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Aviation Communication

Between Theory and Practice

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Edited By Silvia Hansen-Schirra and Karin Maksymski

This book contains a collection of articles dealing with aviation communication from a practical as well as a theoretical perspective. Its publication arises as a result of the conference «Languages and cultures above the clouds – International English between standardization and everyday aviation communication», which took place on the 4th and 5th November 2010 at the Johannes Gutenberg University in Germersheim. The book substantiates and prospectively encourages an exchange between pilots, air traffic controllers, (language) trainers and researchers, i.e. an exchange between theory and practice. Not only does it contribute to the discussion of communication problems, but also to the development of efficient solutions concerning communication in Air Traffic Control.

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Helmut Montag/Martina Sahliger: Incident Investigation or “What Happens when Something has Happened?”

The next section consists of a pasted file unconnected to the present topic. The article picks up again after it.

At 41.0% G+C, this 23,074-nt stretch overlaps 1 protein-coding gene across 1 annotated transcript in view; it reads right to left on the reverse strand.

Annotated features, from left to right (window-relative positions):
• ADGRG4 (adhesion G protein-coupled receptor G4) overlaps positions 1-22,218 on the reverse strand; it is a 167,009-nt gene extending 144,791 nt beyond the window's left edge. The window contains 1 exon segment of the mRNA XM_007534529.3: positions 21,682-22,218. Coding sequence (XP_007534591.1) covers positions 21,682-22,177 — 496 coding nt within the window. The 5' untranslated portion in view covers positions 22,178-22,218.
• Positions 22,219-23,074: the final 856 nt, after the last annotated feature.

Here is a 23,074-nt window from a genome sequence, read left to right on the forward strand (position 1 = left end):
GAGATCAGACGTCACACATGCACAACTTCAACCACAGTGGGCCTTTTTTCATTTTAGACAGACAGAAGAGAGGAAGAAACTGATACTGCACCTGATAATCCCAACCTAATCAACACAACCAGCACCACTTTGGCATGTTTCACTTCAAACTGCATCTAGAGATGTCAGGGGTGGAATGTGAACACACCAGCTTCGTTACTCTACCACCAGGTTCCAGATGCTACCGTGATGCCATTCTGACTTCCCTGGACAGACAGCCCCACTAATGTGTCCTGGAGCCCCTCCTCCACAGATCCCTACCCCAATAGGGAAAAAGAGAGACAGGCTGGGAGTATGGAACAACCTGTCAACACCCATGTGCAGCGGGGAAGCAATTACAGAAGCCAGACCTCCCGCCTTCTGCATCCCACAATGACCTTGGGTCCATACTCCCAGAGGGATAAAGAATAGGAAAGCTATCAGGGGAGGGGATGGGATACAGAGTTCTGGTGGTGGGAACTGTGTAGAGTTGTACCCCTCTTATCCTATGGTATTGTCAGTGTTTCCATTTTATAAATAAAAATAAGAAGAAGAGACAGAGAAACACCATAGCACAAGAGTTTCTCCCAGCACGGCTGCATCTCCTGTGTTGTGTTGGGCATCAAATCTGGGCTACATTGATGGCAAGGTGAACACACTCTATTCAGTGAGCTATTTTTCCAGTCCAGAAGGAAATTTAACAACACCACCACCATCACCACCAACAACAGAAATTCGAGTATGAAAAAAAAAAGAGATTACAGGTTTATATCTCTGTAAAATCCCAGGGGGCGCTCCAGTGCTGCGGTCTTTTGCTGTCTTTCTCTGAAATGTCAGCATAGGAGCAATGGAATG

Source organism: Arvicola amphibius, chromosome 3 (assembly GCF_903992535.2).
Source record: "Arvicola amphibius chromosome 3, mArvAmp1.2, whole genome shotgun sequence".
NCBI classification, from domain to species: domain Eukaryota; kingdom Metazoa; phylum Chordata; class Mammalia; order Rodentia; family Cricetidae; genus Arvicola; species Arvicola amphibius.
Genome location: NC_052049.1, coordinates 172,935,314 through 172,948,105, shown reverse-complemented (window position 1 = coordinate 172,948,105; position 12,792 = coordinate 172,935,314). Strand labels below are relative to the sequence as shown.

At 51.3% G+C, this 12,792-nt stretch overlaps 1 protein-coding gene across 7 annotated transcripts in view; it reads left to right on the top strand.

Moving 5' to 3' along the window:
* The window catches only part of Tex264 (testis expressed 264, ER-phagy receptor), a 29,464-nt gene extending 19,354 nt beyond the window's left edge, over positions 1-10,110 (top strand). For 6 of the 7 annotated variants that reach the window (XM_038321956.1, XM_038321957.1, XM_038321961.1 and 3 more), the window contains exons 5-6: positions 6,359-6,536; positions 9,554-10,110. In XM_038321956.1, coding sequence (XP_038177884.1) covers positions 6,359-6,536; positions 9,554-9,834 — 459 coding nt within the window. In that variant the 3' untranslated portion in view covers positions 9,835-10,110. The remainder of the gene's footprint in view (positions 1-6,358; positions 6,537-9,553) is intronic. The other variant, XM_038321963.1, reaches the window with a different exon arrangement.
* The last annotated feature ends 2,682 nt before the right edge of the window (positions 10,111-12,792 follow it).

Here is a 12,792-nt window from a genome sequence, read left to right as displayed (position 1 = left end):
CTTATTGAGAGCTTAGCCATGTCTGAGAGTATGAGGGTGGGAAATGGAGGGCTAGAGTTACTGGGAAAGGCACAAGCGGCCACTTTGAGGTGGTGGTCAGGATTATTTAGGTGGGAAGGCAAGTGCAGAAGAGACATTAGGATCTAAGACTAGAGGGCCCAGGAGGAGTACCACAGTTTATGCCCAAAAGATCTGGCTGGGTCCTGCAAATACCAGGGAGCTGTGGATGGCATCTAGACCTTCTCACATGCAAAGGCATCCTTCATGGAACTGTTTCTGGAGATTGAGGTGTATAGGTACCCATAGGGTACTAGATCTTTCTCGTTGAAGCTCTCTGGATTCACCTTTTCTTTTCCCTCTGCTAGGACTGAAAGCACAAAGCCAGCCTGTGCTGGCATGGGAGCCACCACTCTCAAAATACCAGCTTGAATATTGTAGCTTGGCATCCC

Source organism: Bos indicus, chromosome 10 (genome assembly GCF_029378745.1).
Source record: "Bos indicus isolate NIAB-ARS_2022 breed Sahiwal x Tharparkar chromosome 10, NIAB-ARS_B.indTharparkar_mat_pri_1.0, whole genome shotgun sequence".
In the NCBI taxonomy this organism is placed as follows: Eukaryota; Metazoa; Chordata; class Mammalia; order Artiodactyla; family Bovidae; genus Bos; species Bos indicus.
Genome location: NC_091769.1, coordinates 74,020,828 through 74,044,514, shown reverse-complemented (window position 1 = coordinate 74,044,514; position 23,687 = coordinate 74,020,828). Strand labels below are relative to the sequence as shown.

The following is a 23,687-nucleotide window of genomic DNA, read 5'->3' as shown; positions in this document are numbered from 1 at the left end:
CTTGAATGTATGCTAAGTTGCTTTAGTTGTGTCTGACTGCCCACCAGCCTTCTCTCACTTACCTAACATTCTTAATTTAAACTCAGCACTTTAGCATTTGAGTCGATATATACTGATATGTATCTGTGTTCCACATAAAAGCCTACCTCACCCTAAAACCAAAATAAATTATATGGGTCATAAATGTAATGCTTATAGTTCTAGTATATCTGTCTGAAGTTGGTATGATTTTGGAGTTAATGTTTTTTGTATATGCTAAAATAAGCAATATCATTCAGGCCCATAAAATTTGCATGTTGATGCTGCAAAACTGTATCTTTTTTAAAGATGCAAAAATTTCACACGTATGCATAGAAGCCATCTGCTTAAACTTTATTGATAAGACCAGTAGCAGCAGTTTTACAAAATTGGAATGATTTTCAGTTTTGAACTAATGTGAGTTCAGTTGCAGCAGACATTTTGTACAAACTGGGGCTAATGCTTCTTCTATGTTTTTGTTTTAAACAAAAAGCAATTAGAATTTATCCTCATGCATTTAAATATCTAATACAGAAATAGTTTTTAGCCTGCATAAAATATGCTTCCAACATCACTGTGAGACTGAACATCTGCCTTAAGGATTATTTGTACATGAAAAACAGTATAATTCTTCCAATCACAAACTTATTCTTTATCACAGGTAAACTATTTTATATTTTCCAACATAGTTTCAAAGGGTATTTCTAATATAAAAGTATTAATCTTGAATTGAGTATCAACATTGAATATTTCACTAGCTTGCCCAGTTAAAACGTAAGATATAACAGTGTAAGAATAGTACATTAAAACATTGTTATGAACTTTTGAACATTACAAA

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113 Helmut Montag Martina Sahliger Incident Investigation or “What Happens when Something has Happened?” 1 Introduction Regarding the most frequently occurring incidents, it is possible to say that in most cases we have to deal with the phenomenon Human Factors. The E DIN IEC 56(Sec)423 defines Human Factors as follows: “Human Factors ist eine Disziplin, die sich mit dem Entwurf von Maschinen, Bedienung und Arbeitsumgebung befaßt […] Unter Praktikern wird jede technische Maßnahme zur Berücksichtigung des Faktors Mensch und jede technische Arbeit mit Bezug zum Faktor Mensch als Human Factors bezeichnet […] Die Benennung ‘Human Factors’ ist austauschbar mit ‘human engineering’,‘technische Maßnahmen zur Berücksichtigung des Faktors Mensch’ und ‘Ergonomie’.” (Gröner 2006: 2) In regard to this definition, we should specify our term and now distinguish between the broad field of Human Factors in general, and the much more spe- cific field of Human Error (cf. Dekker 2006: x). This paper will try to explain the investigator’s work after an unwelcome incident, dealing with Human Error, rather than the more general term Human Factors. 2 Investigating Persons or Investigating Incidents? At first glance, it looks like the blame is being put on those persons involved in the examined incidents when talking about Human Error. Dekker calls it “The Old View of Human Error” (Dekker 2006: xi). In his monograph, he points out that everybody who is commissioned to conduct the investigation has to be very careful when talking about the incident. Dekker emphasizes that...

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